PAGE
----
The defence sector and critical national infrastructure is vulnerable to threats, including state-sponsored threats such as ransomware and malware.

Rebellion Defence believes that relying on compliance checklists and sporadic Red Team tests (where a group plays the role of a bad actor to learn about vulnerabilities) isn’t good enough to counter sophisticated attacks.

The startup believes that human intelligence needs to be augmented and supported by automation and AI.


Rebellion Defence’s SECURE product uses machine learning, predictive analysis, sensor data and AI-powered tools to scan networks continually for vulnerabilities and to identify what could happen in real life if a security gap were exploited.

Although it is possible for human teams to exploit a network as an adversary would for security purposes, organisations often find themselves paying for this repeatedly – and it still doesn’t happen regularly enough.

“We practise transparency by default. We believe that a global ecosystem of digital defence companies will be critical to national security.”

– Oliver Lewis, co-founder, Rebellion Defence

SECURE enables organisations to gain insights into their security posture and understand what’s happening throughout the network in near real time. Its analysis helps users prioritise remediation and make more informed decisions.

The technology has been developed using known hacker toolkits and adversarial-type attacks to test networks and track vulnerabilities. It’s interoperable, so it can connect with existing hardware and software.

The software is designed to be capable of maturing as adversaries do. Recognising the need for agility, Rebellion Defence draws on machine learning to find new ways of simulating compromising networks, systems and software at scale in ways humans would overlook.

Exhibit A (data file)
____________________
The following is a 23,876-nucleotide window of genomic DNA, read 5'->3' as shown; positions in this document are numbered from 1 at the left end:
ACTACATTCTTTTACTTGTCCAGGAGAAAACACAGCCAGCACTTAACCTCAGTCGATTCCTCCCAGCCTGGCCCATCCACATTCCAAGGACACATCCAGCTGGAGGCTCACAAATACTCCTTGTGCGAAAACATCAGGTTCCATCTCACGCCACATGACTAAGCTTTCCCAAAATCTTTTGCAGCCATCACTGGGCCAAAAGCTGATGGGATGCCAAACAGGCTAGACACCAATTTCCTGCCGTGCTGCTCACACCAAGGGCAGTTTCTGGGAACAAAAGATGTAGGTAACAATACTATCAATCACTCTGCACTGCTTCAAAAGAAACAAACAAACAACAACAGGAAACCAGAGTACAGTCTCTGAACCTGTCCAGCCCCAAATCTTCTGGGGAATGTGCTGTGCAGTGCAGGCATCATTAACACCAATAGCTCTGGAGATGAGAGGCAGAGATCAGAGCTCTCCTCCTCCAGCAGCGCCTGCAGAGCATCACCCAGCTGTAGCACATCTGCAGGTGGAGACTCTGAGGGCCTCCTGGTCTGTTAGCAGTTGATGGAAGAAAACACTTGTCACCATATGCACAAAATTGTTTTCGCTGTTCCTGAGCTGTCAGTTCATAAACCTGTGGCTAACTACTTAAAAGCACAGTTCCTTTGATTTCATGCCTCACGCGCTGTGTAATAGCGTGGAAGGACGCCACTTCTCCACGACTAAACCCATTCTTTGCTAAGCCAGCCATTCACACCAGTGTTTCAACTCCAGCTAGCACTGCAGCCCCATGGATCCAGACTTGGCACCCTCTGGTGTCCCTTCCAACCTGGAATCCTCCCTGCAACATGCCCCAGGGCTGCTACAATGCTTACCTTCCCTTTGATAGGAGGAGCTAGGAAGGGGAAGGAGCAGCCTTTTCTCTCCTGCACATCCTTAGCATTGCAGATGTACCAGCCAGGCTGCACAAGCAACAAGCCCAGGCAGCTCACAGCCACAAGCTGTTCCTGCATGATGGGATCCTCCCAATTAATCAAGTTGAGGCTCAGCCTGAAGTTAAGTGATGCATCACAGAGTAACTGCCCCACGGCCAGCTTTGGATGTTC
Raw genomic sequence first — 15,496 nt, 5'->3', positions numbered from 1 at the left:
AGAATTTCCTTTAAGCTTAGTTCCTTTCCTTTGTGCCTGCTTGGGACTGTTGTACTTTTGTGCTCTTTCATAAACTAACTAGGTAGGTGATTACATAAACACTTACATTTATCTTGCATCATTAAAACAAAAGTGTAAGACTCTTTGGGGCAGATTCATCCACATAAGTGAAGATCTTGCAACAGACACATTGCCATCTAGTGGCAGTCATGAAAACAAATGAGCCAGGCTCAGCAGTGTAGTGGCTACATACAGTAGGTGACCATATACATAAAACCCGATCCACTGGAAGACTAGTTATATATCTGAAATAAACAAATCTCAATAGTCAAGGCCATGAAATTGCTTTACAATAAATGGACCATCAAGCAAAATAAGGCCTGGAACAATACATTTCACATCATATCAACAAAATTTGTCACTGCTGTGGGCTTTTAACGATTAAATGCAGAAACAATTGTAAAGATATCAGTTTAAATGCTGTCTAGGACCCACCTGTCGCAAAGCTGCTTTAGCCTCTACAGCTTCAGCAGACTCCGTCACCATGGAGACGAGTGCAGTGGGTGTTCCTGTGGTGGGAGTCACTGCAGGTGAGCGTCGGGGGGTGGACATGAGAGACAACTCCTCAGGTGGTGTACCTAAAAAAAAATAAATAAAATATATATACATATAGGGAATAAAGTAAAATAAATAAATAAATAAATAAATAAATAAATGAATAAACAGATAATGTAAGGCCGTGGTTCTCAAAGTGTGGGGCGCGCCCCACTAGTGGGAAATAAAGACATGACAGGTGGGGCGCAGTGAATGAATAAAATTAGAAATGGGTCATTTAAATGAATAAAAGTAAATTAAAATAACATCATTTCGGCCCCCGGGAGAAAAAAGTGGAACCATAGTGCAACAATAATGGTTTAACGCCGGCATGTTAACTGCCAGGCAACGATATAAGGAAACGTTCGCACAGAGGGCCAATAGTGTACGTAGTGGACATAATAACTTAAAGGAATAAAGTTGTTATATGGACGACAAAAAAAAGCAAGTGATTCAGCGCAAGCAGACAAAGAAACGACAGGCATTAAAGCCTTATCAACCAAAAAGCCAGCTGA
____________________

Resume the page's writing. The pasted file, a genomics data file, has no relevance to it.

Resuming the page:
Launched in 2019, the startup has raised over $73m in investment from a Seed round followed by a Series A round. The founding team includes Chris Lynch, who established Defence Digital Services within the US Department of Defense (DoD), Nicole Camarillo, who served as the chief strategist for US Army Cyber Command, and Oliver Lewis, who served as the deputy director of Government Digital Service. Rebellion Defence’s board of directors includes Eric Schmidt, former CEO of Google.


Rebellion Defence believes that software superiority will provide nation states with a national security advantage. But while SECURE has gained early traction in the US market, the startup is finding it challenging to connect with the UK’s defence sector.

As SECURE is at an early stage of the product development cycle, Rebellion Defence would benefit from guidance from the UK government on adapting it to suit British defence networks. It also wants to understand the accreditation that it would need to deploy its software in a national security scenario.

The startup believes in open collaboration and is keen to learn about how SECURE could complement existing products being used in the UK’s defence sector. It also wants to play a supportive role in the UK’s cyber innovation ecosystem by sharing its knowledge with the NCSC and cyber startups that want to scale.